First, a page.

I never actually read any (even today). Which is no knock against my grandfather’s tastes… my grandmother’s shelves were equally burdened with mysteries, primarily Agatha Christie, which I also never read (to date, I’ve only read one Agatha Christie novel).
But I actually adore a lot of movie westerns, especially classics with actors like John Wayne or Clint Eastwood. Though I admit that I mostly like the spaghetti (i.e. Italian or Italian influenced) side of the genre.
I also love SF&F, and it has seen its share of experimental westerns crossovers. For example, we had the not-so-great 2011 Cowboys and Aliens, the perhaps even worse 1999 Wild Wild West, the fairly flat 1973 sci-fi Westworld, and the OK 1969 The Valley of Gwangi.
Fortunately there are have been some excellent exceptions as well, especially in the horror sub-genre, such as 1987’s Near Dark, the 1990 camp classic Tremors (though with less-successful sequels), 2008’s The Burrowers, and the outstanding 2011 zombie flick Exit Humanity.
But can the western genre mix well with SF&F in written word?
You bet it can! Though I’m sure there are forerunners to it, my first foray into such western cross-pollination is the latest anthology from John Joseph Adams called Dead Man’s Hand: An Anthology of the Weird West.
Besides being the editor of Lightspeed, Fantasy, and Nightmare magazines and co-hosting his own geeky podcast, Adams is also the editor of several acclaimed SF&F anthologies. The ones that I have read and enjoyed are his 2012 Epic: Legends of Fantasy and his very successful 2008 The Living Dead, but I’ve heard great things about his others as well.
Being that Dead Man’s Hand is subtitled an anthology of the “weird” west, I was expecting to read stories that were mainly horror, since that label is often associated with it, or at least a certain kind of horror, and the cover art is highly suggestive in this direction as well. Like most literary labels though, “weird” is fairly loosey-goosey. So I wasn’t incredibly surprised, nor displeased, by the number of non-horror stories within.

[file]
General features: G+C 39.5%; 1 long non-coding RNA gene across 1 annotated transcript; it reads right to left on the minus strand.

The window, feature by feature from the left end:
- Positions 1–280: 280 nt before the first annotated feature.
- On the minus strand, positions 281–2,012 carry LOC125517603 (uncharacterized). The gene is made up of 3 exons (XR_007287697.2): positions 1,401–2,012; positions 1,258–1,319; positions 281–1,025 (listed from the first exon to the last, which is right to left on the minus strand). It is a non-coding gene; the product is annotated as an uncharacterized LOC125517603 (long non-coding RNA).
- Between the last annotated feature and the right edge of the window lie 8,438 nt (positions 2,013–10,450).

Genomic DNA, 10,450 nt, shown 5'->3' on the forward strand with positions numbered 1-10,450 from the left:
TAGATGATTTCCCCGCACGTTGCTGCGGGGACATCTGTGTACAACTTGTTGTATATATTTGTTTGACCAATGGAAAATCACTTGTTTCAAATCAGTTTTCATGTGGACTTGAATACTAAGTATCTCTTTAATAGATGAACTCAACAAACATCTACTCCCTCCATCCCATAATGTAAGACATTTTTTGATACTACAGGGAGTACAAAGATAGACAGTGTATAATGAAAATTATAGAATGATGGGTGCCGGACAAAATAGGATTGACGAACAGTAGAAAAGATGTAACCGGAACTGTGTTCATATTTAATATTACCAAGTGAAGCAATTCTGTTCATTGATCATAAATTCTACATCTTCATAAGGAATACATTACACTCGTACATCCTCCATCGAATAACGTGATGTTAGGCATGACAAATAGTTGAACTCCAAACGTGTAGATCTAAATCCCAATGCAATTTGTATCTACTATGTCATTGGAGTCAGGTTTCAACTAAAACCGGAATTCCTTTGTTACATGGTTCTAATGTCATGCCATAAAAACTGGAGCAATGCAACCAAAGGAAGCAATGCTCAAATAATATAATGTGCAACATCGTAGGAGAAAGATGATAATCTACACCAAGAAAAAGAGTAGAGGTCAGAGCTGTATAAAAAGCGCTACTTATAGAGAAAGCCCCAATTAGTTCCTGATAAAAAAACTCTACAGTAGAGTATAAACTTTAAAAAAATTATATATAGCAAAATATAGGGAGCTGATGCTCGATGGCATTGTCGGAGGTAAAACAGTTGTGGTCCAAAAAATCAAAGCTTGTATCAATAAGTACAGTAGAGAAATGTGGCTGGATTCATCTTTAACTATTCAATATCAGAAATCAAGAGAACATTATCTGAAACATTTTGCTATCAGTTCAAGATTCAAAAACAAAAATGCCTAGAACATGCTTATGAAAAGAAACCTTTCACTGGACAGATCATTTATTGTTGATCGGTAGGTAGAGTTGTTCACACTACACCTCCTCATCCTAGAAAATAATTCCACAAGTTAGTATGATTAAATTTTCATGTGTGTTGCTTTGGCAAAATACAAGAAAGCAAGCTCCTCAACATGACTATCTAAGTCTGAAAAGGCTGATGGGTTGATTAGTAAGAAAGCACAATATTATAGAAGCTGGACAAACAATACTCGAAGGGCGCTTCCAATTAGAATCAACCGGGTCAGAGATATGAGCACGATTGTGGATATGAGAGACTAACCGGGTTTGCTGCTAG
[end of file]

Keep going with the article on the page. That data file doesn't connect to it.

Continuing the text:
Dead Man’s Hand contains a plethora of different western-themed stories including horror, sci-fi, dark fantasy, steampunk, and even romance and comedy. And there are a host of SF&F’s best and brightest, including Kelley Armstrong, Alastair Reynolds, Seanan McGuire, and Ken Liu, along with several authors whom I was not familiar with.
Some of my favorite stories included (not surprisingly for me) the horrific ones. For instance, “The Red-Headed Dead” by Joe R. Lansdale is a story about Reverend Jedidiah Mercer, a sort of traveling gunslinger/exorcist, and evidently a recurring character in several of Lansdale’s stories. I’m a pure sucker for the combination of gunblazing and horror elements — one of the reasons I guess I love the 1987 movie Predator.
Jeffrey Ford also has a very creepy, Lovecraftian-like horror story called “La Madre Del Orro.” I also enjoyed the horror-themed story by Laura Anne Gilman called “The Devil’s Jack.” It had a very nihilistic or existential feel to it — very good story.
If there was one dominant genre throughout this anthology, though it was definitely steampunk. Several of these stories had the familiar tropes of steam-powered gadgetry, zeppelins, goggles, parasols, etc.
Stories like this included David Farland’s “Hellfire on the High Frontier,” Seanan McGuire’s “Stingers and Strangers,” and Elizabeth Bear’s “Madam Damnable’s Sewing Circle.” I had never read steampunk before and found this 19th century style sci-fi to be very interesting.
One steampunk story I loved, and was also very funny, was Walter John Williams’s “The Golden Age.” This is a sort of superhero comic book story set in the gold rush days of mid-1800s California. It was incredibly inventive, told from the perspective one of the super-villains, called The Commodore.
The details were often ludicrous, but I couldn’t help being drawn along laughing at the silliness of it all. Williams’s story was absolutely delightful!
Another very funny tale that deserves mention is Charles Yu’s “Bookkeeper, Narrator, Gunslinger” about a bookkeeper who suddenly and inexplicably becomes the fastest gunslinger in the west. This story is a hoot!
If there’s one overarching thing I loved about this anthology, it was the western-feel and western-like descriptions. Here are a very few of my favorites:
— He sat warily and played carefully and never bet more than he could afford to lose. That was how you got to be old, in the Devil’s West.
— He had a streak of mean in him that would make a pit viper timid.
— They traded stories, some of them nigh on true.
I also greatly enjoyed bits of dialogue like the following:
—“I reckon you got what’s coming to you.”
—“What in tarnation are you talking about?”
Dead Man’s Hand: An Anthology of the Weird West is an excellent volume filled with a diverse range of western-themed stories from the whole spectrum of SF&F, leaning a bit towards the steampunk end of things. I greatly enjoyed it and highly recommend it!
It’s published by Titan Books, over 400 pages, and currently priced at online retailers for around $14 for the paperback and around $9 for the digital edition.